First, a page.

has stepped into the yard
By Naughty Mickie
"Chickenfoot" (Redline Entertainment) has
only been out since the beginning of June and already the
album's namesake band, Chickenfoot, is becoming a household
name. The recording is produced by Andy Johns (Led Zeppelin,
The Rolling Stones) and mixed by Mike Fraser (AC/DC, Metallica).
The CD boasts a heat sensitive black cover, which reveals its
images with your touch. This is as cool as the player lineup,
Sammy Hagar on vocals, Joe Satriani manning guitar, Michael
Anthony holding down the bass and Chad Smith behind the drums.
Hagar and Anthony hail from Van Halen, Smith made his mark in
the Red Hot Chili Peppers and Satriani is one of the world's
best rock guitarists. It was with this in mind I set out to
learn more about this supergroup.
"About a year and a half ago, Sammy was
playing a show, it was a pre-Super Bowl thing in Vegas at the
Palms and he wanted to do something different for the encore,
he was doing this with his band, the Waboritas," Anthony
starts. "He called Chad and myself up, us three are
Chickenfoot jamming down in Cabo. The name, by the way, was
just some silly thing that we came up with because we have to
call it something when we're playing down there. We just can't
say, 'Here's Sammy, Mike and Chad playing,' so we always think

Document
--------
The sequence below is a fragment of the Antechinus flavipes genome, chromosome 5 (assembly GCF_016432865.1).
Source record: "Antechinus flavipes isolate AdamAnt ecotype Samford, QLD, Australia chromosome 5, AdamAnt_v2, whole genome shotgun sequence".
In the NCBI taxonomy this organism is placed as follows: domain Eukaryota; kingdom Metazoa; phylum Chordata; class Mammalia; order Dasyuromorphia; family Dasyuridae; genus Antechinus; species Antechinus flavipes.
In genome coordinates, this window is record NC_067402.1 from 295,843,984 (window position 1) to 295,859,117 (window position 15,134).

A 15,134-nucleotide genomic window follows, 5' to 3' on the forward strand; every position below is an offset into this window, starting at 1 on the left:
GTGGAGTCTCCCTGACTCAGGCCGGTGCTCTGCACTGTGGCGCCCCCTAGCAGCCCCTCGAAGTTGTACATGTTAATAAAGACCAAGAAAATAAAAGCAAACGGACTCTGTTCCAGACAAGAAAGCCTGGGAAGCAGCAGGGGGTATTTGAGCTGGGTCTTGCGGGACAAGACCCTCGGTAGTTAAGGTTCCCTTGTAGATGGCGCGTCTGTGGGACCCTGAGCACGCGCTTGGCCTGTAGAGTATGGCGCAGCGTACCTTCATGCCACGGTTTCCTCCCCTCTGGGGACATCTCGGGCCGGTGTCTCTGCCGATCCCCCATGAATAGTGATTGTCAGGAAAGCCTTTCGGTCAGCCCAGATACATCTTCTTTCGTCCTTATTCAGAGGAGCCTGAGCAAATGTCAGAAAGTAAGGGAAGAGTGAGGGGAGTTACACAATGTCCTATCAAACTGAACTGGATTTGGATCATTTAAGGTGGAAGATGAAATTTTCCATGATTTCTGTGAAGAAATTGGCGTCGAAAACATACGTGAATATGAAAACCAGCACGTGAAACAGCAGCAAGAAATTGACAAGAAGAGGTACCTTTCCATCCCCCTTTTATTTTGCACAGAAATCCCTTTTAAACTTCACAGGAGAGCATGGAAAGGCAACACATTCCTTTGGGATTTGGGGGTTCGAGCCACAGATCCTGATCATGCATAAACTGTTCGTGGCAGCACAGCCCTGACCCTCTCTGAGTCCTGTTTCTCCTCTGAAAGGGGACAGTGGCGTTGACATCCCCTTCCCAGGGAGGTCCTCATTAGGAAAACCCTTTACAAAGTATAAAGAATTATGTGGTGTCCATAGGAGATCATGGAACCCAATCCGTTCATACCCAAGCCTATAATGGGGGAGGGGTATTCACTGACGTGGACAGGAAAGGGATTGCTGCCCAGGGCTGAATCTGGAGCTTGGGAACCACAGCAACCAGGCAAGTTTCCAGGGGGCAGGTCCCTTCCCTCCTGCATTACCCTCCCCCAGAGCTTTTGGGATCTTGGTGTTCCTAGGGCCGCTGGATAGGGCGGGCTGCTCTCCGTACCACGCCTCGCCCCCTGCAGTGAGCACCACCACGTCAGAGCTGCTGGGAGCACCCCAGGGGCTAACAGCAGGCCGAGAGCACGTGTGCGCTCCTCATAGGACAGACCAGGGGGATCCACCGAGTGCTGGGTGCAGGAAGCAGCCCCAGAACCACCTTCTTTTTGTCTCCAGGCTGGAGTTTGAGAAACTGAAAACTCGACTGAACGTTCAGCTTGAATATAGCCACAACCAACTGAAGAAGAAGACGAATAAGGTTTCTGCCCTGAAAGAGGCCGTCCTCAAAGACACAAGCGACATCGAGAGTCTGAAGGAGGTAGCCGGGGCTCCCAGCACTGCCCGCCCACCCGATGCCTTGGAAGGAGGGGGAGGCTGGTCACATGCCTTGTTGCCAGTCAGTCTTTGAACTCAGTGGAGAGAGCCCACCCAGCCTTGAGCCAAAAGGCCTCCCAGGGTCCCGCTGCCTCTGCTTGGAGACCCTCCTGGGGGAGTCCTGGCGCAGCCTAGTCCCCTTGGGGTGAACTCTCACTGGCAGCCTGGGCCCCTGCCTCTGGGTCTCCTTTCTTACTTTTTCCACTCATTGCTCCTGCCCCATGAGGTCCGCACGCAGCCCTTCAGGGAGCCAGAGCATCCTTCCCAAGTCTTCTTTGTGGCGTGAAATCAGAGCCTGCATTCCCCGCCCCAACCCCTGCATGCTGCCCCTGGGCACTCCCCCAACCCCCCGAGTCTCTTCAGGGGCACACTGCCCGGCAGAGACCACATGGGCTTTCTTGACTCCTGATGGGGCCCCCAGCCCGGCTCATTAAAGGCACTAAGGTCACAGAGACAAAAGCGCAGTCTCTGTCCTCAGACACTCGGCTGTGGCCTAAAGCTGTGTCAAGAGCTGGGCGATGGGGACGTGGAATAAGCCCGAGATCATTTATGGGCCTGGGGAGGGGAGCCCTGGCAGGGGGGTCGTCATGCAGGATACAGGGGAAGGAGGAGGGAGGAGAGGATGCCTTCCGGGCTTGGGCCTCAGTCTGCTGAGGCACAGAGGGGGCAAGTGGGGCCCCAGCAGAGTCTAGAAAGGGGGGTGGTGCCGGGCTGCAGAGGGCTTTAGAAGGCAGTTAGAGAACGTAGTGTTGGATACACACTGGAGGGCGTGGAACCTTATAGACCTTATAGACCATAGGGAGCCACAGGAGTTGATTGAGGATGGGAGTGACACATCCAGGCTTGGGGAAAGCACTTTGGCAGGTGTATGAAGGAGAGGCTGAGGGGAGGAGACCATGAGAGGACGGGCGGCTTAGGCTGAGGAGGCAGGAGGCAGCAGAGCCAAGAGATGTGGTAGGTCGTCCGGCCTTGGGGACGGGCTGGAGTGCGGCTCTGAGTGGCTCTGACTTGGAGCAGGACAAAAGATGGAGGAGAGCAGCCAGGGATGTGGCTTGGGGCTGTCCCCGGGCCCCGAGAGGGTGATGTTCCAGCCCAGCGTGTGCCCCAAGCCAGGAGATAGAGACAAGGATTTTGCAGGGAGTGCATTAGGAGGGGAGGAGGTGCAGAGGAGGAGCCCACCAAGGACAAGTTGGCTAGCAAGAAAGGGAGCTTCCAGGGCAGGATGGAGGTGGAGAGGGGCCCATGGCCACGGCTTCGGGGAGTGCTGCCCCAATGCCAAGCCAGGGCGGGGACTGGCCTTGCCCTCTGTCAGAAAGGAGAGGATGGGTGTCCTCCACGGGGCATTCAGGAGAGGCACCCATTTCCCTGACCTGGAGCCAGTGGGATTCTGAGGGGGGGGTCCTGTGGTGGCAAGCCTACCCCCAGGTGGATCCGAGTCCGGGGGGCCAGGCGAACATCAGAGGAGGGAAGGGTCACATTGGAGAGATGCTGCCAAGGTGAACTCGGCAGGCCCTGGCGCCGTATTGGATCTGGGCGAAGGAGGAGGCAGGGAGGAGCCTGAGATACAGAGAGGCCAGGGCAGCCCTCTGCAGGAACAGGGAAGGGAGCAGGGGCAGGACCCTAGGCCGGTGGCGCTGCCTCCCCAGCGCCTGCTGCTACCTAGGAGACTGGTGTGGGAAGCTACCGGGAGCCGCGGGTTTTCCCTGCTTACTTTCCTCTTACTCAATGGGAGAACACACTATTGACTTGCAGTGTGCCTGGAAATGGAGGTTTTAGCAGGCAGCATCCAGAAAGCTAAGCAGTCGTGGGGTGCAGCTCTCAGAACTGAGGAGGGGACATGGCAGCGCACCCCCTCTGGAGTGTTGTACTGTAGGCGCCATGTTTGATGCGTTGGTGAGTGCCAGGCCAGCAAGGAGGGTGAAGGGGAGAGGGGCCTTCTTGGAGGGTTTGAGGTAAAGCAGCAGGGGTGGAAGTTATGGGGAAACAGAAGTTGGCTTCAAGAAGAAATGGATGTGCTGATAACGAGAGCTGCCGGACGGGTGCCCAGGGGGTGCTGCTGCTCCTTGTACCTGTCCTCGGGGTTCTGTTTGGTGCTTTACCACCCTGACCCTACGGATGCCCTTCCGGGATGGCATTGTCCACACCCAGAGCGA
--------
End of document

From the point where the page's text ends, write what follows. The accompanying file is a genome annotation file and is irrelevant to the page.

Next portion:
up a name down there. Chickenfoot was our name-- the three
toes, the three of us.
"Sammy was saying 'Hey, if we're going to
do this, I want to get a proper guitar player, a good guitar
player' because he felt he was a little substandard next to
Chad and myself, I don't know. He called Joe up and Joe said
sure, I'll come out and play and he came out to Vegas and we
jammed two or three songs for the encore. Man, that instant
gratification from the audience, it was great and we had such
a great time that we said, hey, let's go in the studio or do
something, we've got to do something with this because it was
cool, it was magic. Right then we decided to see how far we
could take this, if it could turn into something."
"After we had that jam, Sam and Joe got
together because they both live up in the Bay Area and came up
with a handful of ideas and Joe demoed them, put them on CDs
and sent them to Chad and myself and we were able to get
together at Sammy's studio in San Francisco. Joe was actually
in the midst of doing a tour which would take him almost a
full year last year." Anthony continues, "We got together over
a weekend and by the end of that weekend we had pretty much
demoed up seven ideas. That kind of chemistry sometimes never
happens to anybody, it's like a once in a lifetime deal. You
get together and jam with people and play and it just turns
out to be a jam and that's it. But when the magic and the
chemistry is there, it's pretty exciting."
I ask Anthony how they practiced being so
far apart and so busy.
Anthony laughs and then says, "This is kind
of the way we did a lot of the demoing and actually a little
bit of the recording because Joe was touring and Sammy was